How He Loves

A speaker at the Life Teen Leadership Conference asked all the young women in the room to sit down and all the young men to stand up. He proceeded to say, “These young women have all been hurt by men in some way, many very deeply.”

He said that in a moment he would ask the hundreds of young men, our brothers-in-Christ standing beside us, to sing the song, “How He Loves” over us. He said that, in this prayer of song, we as women were going to allow God to heal us from the hurt that the men in our lives have caused.

While these young men sung with arms reached out over us, my heart pierced with the pain that my own father had caused because of his inability to be the father figure I longed for. I also couldn’t help but hear the ache in their voices while they sung, as they too were hurting from the men in their lives. I understood the broken stories of the young men and women around me from their father’s actions or lack of actions. I understood the painful feeling that many of us know all too well.

Yet as these young men sang over us, for the first time I felt our Heavenly Father’s unconditional love. Sure, I had felt God’s love infinite times before, but this was the first time I understood my Father’s love for me. I understood that even though my earthly father was not perfect, I have a Father who is perfect and loves me more than I can possibly comprehend.

God graces us with our biological fathers so that they can mirror our Heavenly Father’s love to us. He wants to give them the graces they need to fulfill the task of loving, nurturing, and leading us, however, this is difficult when our earthly fathers don’t know or understand the love of God.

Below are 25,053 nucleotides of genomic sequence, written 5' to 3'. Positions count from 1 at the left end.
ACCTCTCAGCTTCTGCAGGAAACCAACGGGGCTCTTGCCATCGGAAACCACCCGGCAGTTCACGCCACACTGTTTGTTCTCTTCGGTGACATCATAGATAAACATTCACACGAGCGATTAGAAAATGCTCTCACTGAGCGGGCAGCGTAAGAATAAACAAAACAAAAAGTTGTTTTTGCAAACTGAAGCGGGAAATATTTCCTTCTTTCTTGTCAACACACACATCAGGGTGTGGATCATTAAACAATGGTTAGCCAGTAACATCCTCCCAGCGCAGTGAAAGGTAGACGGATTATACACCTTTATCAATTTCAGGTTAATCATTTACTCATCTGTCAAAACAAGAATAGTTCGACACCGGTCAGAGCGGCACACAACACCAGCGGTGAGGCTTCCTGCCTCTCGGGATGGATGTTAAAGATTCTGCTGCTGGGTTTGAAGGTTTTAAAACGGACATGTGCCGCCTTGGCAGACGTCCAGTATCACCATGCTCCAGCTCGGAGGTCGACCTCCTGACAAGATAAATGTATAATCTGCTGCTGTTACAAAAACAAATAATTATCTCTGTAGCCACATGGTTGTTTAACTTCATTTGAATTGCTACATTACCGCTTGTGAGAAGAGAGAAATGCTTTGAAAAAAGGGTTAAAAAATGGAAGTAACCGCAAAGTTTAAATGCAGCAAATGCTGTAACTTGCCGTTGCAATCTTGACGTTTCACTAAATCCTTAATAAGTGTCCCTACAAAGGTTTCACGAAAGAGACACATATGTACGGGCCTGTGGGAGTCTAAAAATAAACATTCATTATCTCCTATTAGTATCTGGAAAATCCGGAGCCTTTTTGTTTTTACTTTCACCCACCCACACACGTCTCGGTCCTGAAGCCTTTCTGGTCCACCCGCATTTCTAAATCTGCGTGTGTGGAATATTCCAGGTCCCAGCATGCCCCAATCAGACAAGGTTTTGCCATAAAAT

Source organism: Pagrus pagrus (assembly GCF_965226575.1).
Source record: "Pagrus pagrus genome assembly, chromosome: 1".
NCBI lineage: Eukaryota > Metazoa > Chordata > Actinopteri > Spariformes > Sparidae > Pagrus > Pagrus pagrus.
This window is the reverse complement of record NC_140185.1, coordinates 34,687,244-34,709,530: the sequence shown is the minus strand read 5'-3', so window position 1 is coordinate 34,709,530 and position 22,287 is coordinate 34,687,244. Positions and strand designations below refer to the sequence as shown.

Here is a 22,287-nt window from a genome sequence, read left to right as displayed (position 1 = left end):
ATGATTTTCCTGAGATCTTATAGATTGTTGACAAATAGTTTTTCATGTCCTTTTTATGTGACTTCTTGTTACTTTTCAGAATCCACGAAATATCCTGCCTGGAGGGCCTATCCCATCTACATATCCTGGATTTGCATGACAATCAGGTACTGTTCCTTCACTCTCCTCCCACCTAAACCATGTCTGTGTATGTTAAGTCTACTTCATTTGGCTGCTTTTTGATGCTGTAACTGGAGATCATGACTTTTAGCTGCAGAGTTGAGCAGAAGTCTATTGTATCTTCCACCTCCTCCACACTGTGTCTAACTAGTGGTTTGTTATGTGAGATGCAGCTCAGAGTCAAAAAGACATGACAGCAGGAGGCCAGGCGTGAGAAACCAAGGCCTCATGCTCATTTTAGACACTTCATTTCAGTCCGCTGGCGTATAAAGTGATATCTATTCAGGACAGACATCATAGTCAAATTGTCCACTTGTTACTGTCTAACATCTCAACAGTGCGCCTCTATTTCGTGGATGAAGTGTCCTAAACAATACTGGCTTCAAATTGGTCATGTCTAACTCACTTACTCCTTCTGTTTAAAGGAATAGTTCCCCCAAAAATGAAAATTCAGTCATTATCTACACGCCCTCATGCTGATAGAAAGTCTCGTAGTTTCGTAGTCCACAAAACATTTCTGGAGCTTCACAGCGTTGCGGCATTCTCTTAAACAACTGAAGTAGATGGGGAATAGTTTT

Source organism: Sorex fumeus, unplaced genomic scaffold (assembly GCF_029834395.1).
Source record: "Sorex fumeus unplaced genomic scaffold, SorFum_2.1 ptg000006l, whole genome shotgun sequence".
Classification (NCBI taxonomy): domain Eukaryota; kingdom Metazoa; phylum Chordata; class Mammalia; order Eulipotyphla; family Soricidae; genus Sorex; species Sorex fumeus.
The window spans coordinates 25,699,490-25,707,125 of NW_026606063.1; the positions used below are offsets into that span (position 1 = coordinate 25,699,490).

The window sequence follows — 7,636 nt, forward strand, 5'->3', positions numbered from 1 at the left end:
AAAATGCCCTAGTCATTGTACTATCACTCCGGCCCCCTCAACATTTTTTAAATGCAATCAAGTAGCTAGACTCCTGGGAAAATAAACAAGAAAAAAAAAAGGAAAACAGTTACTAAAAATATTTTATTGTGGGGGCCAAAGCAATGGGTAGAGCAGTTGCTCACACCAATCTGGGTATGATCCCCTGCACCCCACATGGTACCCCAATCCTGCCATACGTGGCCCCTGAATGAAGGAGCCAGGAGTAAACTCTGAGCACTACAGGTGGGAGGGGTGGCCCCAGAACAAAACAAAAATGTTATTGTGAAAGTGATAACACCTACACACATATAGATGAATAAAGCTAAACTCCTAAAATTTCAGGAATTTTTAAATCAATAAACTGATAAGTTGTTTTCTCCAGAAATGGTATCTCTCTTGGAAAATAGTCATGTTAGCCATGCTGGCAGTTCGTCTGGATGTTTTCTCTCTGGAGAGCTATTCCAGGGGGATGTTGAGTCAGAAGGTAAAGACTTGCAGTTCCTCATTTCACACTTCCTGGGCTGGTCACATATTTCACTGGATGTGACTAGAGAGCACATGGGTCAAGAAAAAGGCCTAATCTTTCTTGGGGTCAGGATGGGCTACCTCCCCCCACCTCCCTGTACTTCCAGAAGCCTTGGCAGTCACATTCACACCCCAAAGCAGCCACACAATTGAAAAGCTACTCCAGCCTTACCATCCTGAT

When Jesus was instructing the disciples how to pray, He makes no mistake by calling God “Our Father.” He does this purposefully to draw us closer and closer to our intimate God. When Jesus’ dying body hung on the cross, He called out to His Father (Luke 23:46). And, because of the special bond between a father and a child, Jesus wasn’t calling up to some obscure being in the sky. He was calling for His Dad.

Just imagine a small toddler shouting “daddy, daddy, daddy” when they’ve just fallen, when they want to be picked up, or when their dad comes home from work. This is what our relationship with God must mirror. When we are broken, bruised, and want to be loved, we should be able to run into our Heavenly Father’s embrace.

Our God, though great, all-powerful, and the Creator of the universe, is our Father, and He is personal with us.

In the same way:

When I’m tired and weary, my Heavenly Father allows me to rest on His arms and listen to His Sacred Heart beat.

When I’m upset and frustrated, my Heavenly Father just listens to me pour it all out.

When I forget about God, I never leave my Heavenly Father’s mind.

When I don’t feel attractive, my Heavenly Father reminds me that I’m His masterpiece and His carefully, thought-out creation.

When I cry, my Heavenly Father gazes at me with compassion and understanding.

When I run far away like the prodigal son, my Heavenly Father waits for me patiently and welcomes me home with open arms.

When I’m caught and tangled up in sin, my Heavenly Father meets me and my mess in the confessional with gentleness and love.

When I feel worthless, my Heavenly Father tells me I’m His child.

When I feel unloved, my Heavenly Father says I’m worth dying for.

I may not know what your relationship with your dad looks like. I may not know the way he has wronged you or the ways he wasn’t there for you. But I do know the pain — and for that I am so sorry. But I also know that our Heavenly Father is so madly, passionately, and insanely in love with us.

Because when we use the word “Father” and depend on God as our Father, we unite ever so tightly to an almighty and indescribable God. We allow the God of the universe to fill and mend our broken hearts with divine Fatherly love. We allow Him to love us at every moment, hour, and minute. And we allow Him to love us immensely and completely as our Father and us as His precious child.

“Oh, how He loves us… How He loves us so…”